Yes, I agree. Like most of us, I'm not a chemist. I'm a gardener. I have no "agenda in mind related to legislation in a US state". Actually I have no idea why I had this article on my watch list and I just read and overlooked Smokefoot's edit. But Rod's post caught my interest and I've learned a lot. I have been working on the organophosphate chemicals and they all contain toxicity, etc., info. This one should as well. I do not consider this information "advice". Gandydancer (talk) 21:54, 26 April 2011 (UTC)

none detected in food supply (unsourced)[edit]

"Neither the U.S. Department of Agriculture nor the U.S. EPA has measured detectable residues of methyl iodide or any other soil fumigant in the food supply or in fruit or produce grown in methyl iodide-treated soils.[citation needed]"

This line strongly implies (1) that the DoA and the EPA have actively been looking for the chemical and (2) the crops grown in methyl iodide-treated soils have entered to food supply. Since they only start using this stuff 2 months ago I doubt that any crops grown in methyl iodide-treated soils have entered to food supply yet. Can anyone verify this? — Preceding unsigned comment added by Tdc204 (talkcontribs) 07:12, 19 July 2011 (UTC)

I was looking for a source for that info...but the following came up from a mother/child forum in a discussion about concerns over giving kids strawberries:

According to Wikipedia, "First commercial applications of MIDAS soil fumigant in California began in Fresno County, in May, 2011. Since that time, it has been applied to soils used to grow a variety of crops. Since its federal registration, more than 17,000 acres of cropland have been treated with MIDAS products without a single health or public exposure incident. Neither the U.S. Department of Agriculture nor the U.S. EPA has ever measured detectable residues of methyl iodide or any other soil fumigant in the food supply or in fruit or produce grown in methyl iodide-treated soils."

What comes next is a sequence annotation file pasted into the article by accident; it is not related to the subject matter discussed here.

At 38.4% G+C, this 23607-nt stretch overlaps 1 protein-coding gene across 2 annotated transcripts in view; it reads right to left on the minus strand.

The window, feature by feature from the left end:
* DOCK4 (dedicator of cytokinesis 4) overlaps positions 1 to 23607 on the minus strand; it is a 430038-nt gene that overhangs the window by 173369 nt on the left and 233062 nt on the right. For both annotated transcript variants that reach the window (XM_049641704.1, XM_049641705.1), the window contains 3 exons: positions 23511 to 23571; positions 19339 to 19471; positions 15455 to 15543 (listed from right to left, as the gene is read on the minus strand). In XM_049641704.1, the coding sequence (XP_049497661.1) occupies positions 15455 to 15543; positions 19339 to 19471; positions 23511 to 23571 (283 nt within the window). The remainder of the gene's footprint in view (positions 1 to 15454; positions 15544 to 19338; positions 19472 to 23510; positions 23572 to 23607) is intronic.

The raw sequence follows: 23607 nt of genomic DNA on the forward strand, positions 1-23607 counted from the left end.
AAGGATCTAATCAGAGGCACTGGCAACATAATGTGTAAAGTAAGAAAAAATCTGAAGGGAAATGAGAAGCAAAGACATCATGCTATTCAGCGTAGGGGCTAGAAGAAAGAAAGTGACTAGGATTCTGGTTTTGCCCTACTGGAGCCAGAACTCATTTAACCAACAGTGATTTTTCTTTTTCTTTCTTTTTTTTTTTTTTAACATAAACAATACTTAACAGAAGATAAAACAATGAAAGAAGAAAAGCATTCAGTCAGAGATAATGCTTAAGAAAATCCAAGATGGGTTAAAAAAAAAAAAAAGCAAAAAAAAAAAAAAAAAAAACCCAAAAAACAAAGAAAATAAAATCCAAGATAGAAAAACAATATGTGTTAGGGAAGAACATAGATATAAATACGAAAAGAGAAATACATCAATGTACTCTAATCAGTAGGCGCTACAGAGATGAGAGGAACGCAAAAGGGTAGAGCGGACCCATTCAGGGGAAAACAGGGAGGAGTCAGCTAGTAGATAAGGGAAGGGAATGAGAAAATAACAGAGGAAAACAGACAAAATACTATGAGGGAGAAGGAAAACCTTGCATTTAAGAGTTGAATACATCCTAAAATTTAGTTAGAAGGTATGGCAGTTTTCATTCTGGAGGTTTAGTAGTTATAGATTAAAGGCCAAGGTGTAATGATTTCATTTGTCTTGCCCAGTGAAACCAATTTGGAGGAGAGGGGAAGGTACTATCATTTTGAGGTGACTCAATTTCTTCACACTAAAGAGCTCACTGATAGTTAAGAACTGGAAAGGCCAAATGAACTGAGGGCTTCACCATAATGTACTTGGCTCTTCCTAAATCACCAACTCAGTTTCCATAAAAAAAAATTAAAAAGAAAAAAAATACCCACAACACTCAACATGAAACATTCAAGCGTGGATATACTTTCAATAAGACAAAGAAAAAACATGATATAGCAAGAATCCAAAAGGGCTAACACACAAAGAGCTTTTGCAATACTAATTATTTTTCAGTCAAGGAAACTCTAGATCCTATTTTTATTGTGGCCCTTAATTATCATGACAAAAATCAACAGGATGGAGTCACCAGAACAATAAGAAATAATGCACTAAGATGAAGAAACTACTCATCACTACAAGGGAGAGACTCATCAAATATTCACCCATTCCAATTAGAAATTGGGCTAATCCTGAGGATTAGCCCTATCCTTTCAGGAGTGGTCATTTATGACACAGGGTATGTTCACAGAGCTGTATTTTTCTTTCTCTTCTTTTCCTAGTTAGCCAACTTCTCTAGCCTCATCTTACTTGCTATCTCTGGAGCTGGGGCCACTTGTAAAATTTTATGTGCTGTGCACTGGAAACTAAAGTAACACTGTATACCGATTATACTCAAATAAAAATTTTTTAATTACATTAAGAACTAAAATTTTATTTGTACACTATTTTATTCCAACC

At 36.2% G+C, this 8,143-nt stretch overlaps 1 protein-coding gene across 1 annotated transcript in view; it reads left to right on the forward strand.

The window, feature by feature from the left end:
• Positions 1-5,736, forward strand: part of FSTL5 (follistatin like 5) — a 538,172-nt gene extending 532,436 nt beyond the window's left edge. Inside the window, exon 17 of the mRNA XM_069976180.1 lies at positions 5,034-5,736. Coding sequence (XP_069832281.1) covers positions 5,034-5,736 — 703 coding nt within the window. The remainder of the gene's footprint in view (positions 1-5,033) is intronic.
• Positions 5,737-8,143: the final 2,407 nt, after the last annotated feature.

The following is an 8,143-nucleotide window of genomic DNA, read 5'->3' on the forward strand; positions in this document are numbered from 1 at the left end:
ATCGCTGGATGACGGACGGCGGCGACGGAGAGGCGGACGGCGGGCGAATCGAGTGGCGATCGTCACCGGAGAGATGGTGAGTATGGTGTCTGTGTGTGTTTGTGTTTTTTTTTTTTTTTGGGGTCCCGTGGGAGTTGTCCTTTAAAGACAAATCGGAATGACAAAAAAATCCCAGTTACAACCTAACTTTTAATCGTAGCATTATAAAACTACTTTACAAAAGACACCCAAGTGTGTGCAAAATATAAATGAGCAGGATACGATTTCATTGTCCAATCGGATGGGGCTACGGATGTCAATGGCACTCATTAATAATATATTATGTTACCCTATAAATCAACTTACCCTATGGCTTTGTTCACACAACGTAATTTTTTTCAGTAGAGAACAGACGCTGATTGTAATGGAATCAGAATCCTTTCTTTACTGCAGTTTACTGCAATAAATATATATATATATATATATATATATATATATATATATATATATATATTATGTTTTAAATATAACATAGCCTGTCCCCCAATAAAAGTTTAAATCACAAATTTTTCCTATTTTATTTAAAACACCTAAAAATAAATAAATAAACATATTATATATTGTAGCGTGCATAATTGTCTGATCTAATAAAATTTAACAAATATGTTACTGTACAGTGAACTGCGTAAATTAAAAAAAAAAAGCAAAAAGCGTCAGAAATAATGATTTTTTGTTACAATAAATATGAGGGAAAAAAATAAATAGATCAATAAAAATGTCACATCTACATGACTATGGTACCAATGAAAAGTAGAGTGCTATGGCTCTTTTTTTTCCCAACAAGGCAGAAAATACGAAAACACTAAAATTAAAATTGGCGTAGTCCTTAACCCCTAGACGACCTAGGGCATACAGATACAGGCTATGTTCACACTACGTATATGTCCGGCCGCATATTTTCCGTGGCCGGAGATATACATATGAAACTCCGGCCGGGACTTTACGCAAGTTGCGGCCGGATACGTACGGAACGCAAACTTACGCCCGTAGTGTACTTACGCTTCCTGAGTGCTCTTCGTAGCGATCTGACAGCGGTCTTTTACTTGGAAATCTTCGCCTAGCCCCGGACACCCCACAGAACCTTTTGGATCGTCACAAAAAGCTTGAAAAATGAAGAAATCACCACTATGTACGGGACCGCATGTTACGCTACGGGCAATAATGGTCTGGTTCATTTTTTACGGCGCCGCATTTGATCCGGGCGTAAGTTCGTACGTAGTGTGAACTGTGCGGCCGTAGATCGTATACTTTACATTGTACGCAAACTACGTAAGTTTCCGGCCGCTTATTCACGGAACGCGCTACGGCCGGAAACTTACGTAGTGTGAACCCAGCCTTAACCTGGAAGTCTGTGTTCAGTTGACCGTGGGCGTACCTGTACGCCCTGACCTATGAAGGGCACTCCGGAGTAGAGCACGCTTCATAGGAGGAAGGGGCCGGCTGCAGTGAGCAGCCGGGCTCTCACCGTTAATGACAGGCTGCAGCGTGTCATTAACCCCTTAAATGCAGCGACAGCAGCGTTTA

[REPLY] I'm not sure of the souce for information from the wikipedia entry. But I do know that just last month, 40 independent scientists, including 3 Nobel Laureates in Chemistry, have appealed to EPA Administrator Lisa Jackson to eliminate the use of methyl iodide. Enough for me to be concerned and want to learn more!

[REPLY] Wikipedia can be changed by anyone, just an FYI, not a reliable source of information.

[REPLY]Let me educate you here too! Before a change is made it must be validated. We used to tell our students that Wikipedia is not reliable because it could be changed by anyone, but that is not the case any more. The changes must first be investigated. Are you sure you're not the ignorant one?

[REPLY]Wikipedia can be changed by anyone but is usually changed back in a matter of seconds. Go change an article and see how fast it gets changed back.

[REPLY]Wikipedia is NOT a valid source. My college does not allow it as a credible source when writing a paper.

[REPLY]Umm...I've already graduated and have my Master's and I used to teach it wasn't reliable too! But as just mentioned there are now guidelines in place so that only reliable and credible information can submitted.

For this reason I'm going to delete that information because I can't find a source for it. Gandydancer (talk) 16:45, 21 July 2011 (UTC)

Looking though the history I find that an anon made about a half a dozen edits, all unsourced, and the above was one of them. The others are now gone as I just removed the last one. Gandydancer (talk) 17:53, 21 July 2011 (UTC)